Analysis and estimation of tallgrass prairie evapotranspiration in the central United States

TitleAnalysis and estimation of tallgrass prairie evapotranspiration in the central United States
Publication TypeJournal Article
Year of Publication2017
AuthorsWagle, P, Xiao, X, Gowda, P, Basara, J, Brunsell, N, Steiner, J, Anup, KC
JournalAgricultural and Forest Meteorology
Accession NumberKNZ001742
KeywordsArtificial neural network, Eddy covariance, Empirical model, ET modeling, remote sensing, Wavelet cross-correlation analysis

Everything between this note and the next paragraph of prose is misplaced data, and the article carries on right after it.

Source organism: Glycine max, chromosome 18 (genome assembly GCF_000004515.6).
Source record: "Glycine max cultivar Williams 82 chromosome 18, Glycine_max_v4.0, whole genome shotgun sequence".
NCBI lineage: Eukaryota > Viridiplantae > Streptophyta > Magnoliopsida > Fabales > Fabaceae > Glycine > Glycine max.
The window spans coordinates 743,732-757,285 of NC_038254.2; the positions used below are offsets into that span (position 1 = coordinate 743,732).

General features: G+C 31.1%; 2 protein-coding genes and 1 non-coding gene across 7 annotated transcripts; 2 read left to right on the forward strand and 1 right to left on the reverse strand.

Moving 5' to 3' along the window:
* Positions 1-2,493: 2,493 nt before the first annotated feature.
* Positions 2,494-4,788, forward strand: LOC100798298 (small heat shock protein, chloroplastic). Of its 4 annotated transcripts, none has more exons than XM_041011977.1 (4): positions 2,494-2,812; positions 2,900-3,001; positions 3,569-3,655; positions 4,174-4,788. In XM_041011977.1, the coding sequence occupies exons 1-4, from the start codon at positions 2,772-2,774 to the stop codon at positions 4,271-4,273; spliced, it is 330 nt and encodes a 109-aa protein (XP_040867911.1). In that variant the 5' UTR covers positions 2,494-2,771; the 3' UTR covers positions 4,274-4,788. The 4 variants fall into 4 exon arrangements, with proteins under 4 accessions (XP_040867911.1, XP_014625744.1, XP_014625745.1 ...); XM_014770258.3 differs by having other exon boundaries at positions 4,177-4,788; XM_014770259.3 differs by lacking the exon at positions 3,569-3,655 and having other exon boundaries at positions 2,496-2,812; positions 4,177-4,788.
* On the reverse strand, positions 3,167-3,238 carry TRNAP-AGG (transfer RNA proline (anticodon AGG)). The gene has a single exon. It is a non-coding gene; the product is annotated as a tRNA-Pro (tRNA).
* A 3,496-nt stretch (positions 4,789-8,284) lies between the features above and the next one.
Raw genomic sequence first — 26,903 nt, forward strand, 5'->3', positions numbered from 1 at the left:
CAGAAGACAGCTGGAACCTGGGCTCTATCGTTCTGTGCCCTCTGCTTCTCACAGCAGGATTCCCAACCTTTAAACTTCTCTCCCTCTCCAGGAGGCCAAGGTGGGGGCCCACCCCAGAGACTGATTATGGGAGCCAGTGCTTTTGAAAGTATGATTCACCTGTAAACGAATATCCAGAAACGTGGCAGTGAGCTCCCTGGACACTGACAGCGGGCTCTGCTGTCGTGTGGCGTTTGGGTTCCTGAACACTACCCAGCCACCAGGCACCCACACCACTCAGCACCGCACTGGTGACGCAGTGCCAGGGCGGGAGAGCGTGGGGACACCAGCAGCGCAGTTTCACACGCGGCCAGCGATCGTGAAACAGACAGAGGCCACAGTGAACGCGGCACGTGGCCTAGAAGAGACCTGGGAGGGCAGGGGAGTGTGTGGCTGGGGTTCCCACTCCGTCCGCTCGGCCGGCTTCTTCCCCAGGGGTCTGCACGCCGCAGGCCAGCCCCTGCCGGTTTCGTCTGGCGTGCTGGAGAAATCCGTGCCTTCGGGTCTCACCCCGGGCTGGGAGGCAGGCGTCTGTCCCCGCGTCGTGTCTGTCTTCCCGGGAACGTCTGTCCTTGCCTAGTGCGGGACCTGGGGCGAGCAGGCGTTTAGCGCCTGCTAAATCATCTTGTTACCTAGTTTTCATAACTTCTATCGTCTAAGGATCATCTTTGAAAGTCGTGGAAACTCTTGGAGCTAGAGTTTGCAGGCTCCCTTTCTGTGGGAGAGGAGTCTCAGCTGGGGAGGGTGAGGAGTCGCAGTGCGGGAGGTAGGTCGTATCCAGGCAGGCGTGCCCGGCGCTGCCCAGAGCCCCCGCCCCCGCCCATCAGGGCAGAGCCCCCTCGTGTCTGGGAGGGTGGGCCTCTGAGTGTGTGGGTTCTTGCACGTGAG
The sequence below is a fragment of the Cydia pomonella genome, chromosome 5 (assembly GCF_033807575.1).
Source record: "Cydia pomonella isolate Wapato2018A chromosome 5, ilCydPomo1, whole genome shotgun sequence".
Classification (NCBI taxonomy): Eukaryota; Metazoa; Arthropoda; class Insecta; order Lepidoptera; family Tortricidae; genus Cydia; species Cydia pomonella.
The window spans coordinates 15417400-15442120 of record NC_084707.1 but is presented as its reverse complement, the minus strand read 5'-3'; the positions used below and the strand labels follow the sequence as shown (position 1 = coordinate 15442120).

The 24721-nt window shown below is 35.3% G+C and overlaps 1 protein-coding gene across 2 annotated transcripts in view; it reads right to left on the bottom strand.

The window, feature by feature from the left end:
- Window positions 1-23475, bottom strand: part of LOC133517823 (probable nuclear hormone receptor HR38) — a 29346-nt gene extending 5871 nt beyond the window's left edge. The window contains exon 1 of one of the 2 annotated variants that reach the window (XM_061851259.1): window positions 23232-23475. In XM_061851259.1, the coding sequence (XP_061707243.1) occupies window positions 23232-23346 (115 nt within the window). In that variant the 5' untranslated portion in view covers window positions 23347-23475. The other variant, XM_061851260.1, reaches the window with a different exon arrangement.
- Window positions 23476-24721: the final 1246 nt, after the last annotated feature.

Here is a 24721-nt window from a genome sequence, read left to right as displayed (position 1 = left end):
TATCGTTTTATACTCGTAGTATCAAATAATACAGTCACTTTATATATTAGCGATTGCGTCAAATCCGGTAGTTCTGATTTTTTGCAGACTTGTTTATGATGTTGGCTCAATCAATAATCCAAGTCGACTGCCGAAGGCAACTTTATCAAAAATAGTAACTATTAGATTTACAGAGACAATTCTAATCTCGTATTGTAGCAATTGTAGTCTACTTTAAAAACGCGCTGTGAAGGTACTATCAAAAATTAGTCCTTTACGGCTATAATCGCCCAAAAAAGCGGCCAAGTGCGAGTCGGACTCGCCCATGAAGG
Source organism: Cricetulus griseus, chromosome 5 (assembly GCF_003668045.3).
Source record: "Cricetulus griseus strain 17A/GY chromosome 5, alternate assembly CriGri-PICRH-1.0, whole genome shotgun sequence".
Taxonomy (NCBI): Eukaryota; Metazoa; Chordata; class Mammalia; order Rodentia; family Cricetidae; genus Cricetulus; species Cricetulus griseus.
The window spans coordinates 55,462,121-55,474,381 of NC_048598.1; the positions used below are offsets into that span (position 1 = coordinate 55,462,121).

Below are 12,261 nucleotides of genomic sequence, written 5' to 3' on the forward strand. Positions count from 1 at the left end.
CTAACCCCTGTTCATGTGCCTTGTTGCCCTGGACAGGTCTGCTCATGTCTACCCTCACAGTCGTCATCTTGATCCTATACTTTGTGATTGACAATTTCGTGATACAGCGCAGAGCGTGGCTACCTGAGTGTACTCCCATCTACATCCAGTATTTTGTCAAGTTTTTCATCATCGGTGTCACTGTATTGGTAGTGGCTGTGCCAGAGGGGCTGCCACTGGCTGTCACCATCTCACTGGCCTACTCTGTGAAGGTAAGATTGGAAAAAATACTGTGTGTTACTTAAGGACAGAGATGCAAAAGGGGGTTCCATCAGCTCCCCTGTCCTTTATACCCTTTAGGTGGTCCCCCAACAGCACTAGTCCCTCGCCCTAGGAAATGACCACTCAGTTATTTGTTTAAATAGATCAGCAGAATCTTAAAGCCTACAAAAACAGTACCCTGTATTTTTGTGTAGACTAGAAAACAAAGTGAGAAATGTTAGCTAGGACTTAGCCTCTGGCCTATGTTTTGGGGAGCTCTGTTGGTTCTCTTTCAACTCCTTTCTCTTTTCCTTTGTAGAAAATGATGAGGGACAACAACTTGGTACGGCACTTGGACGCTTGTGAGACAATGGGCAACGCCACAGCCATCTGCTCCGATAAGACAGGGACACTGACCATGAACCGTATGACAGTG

Understanding the factors controlling evapotranspiration (ET) of spatially distributed tallgrass prairie is crucial to accurately upscale ET and to predict the response of tallgrass prairie ecosystems to current and future climate. The Moderate Resolution Imaging Spectroradiometer (MODIS)-derived enhanced vegetation index (EVI) and ground-based climate variables were integrated with eddy covariance tower-based ET (ETEC) at six AmeriFlux tallgrass prairie sites in the central United States to determine major climatic factors that control ET over multiple timescales and to develop a simple and robust statistical model for predicting ET. Variability in ET was nearly identical across sites over a range of timescales, and it was most strongly driven by photosynthetically active radiation (PAR) at hourly-to-weekly timescales, by vapor pressure deficit (VPD) at weekly-to-monthly timescales, and by temperature at seasonal-to-interannual timescales at all sites. Thus, the climatic drivers of ET change over multiple timescales. The EVI tracked the seasonal variation of ETEC well at both individual sites (R2 > 0.70) and across six sites (R2 = 0.76). The inclusion of PAR further improved the ET-EVI relationship (R2 = 0.86). Based on this result, we used ETEC, EVI, and PAR (MJ m−2 d−1) data from four sites (15 site-years) to develop a statistical model (ET = 0.11 PAR + 5.49 EVI − 1.43, adj. R2 = 0.86, P < 0.0001) for predicting daily ET at 8-day intervals. This predictive model was evaluated against additional two years of ETEC data from one of the four model development sites and two independent sites. The predicted ET (ETEVI+PAR) captured the seasonal patterns and magnitudes of ETEC, and correlated well with ETEC, with R2 of 0.87-0.96 and RMSE of 0.35-0.49 mm d−1, and it was significantly improved compared to the standard MODIS ET product. This study demonstrated that tallgrass prairie ET can be accurately predicted using a multiple regression model that uses EVI and PAR which can be readily derived from remote sensing data.